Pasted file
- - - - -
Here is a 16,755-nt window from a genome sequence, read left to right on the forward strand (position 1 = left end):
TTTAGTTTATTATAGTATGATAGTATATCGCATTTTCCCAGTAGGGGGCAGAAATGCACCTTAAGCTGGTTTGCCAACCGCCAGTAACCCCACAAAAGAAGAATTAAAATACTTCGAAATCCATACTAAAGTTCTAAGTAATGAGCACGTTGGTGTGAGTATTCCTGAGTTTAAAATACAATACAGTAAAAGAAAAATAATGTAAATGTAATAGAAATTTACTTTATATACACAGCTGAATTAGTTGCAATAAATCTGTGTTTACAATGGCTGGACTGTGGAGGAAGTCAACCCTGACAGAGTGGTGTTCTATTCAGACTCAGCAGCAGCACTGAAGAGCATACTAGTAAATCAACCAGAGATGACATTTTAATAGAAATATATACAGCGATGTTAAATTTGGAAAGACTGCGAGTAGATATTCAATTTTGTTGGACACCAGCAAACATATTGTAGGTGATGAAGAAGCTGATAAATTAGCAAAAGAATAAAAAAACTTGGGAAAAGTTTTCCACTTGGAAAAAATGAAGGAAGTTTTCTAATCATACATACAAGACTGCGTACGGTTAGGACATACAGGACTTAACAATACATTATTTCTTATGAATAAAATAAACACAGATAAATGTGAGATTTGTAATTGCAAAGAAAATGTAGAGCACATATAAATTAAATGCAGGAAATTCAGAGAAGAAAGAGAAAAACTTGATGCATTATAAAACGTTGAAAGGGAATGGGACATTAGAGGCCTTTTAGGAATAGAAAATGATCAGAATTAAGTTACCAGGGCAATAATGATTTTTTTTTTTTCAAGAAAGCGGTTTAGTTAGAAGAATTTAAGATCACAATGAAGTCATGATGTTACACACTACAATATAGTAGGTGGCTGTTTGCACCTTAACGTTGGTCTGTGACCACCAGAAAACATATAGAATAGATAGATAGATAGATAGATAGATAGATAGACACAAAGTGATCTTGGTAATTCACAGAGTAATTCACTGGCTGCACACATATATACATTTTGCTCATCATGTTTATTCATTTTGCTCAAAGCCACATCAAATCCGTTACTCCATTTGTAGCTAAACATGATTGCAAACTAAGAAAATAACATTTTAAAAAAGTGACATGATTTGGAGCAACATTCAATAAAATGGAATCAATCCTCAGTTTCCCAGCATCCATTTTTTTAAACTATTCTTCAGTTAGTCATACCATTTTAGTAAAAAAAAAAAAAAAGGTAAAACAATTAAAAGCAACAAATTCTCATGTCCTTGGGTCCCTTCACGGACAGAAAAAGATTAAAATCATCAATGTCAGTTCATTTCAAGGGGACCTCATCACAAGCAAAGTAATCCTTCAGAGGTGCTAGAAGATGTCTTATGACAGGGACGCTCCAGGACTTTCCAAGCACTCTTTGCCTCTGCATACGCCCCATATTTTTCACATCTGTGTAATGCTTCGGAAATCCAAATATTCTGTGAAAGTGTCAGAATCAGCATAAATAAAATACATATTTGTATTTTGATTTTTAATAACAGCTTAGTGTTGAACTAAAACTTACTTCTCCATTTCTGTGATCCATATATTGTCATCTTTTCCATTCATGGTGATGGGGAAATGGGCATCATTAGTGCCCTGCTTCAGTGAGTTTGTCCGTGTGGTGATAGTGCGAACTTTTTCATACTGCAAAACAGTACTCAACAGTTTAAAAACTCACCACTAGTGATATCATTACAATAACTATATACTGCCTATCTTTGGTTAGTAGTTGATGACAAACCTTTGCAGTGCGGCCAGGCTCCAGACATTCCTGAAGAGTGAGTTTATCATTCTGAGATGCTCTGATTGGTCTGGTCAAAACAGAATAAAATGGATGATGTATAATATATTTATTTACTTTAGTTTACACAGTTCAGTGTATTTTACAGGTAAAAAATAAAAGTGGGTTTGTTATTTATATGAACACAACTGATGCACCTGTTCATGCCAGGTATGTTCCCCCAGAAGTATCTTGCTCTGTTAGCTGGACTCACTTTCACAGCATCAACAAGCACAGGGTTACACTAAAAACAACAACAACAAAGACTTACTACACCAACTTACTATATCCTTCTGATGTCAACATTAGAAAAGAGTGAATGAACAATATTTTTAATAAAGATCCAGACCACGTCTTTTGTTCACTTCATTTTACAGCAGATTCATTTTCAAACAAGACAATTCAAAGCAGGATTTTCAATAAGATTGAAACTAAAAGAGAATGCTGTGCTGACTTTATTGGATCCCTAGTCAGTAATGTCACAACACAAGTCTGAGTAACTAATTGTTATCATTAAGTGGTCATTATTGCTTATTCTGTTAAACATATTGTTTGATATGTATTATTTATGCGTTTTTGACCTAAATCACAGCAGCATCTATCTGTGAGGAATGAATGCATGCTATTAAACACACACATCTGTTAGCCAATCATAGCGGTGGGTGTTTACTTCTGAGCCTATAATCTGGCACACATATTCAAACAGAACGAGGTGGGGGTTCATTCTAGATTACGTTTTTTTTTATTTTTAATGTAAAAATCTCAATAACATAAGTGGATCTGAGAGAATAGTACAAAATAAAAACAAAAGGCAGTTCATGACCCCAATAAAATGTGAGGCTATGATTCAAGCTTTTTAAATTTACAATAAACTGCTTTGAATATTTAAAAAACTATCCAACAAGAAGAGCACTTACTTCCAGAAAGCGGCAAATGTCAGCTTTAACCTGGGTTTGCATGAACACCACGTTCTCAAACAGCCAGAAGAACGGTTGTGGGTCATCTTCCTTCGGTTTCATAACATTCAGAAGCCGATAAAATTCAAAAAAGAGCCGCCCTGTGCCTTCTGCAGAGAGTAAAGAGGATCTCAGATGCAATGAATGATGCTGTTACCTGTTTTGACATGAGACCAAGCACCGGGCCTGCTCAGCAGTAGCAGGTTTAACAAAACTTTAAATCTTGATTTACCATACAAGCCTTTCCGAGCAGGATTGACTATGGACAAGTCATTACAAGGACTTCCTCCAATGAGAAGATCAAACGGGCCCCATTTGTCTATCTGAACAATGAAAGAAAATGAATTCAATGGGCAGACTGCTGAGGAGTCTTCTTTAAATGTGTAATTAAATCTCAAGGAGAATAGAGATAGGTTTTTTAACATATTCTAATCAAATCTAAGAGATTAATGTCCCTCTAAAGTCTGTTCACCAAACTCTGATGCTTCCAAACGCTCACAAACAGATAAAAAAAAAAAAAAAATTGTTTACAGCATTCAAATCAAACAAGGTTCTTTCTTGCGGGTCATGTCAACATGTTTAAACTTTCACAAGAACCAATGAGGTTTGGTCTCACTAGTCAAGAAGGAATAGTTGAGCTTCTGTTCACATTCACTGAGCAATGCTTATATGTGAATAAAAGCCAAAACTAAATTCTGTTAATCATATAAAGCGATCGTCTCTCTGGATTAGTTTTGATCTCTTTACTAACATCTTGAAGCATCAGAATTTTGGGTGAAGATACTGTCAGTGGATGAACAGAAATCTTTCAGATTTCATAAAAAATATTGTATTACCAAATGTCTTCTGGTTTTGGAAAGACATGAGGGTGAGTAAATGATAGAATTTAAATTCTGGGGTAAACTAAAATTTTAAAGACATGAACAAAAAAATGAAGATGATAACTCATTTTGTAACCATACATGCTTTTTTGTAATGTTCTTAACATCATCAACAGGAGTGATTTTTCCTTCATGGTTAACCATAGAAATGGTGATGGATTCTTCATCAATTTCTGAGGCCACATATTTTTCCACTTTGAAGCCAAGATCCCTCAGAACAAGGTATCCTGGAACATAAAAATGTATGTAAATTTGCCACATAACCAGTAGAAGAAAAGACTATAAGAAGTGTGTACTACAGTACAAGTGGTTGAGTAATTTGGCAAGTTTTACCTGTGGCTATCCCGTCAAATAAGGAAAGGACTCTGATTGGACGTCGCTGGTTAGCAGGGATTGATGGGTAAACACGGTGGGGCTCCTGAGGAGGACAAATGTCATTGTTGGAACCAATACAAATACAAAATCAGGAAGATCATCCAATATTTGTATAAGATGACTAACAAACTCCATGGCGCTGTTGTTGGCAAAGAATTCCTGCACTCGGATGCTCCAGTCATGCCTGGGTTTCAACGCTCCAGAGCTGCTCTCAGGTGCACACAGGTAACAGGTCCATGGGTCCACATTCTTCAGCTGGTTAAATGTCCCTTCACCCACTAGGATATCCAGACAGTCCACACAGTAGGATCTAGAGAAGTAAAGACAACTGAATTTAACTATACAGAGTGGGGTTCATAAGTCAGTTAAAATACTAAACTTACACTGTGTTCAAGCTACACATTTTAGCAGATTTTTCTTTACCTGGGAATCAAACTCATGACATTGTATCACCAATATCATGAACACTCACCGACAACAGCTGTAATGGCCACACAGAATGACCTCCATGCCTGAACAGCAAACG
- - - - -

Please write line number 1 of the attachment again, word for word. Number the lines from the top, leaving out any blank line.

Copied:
Here is a 16,755-nt window from a genome sequence, read left to right on the forward strand (position 1 = left end):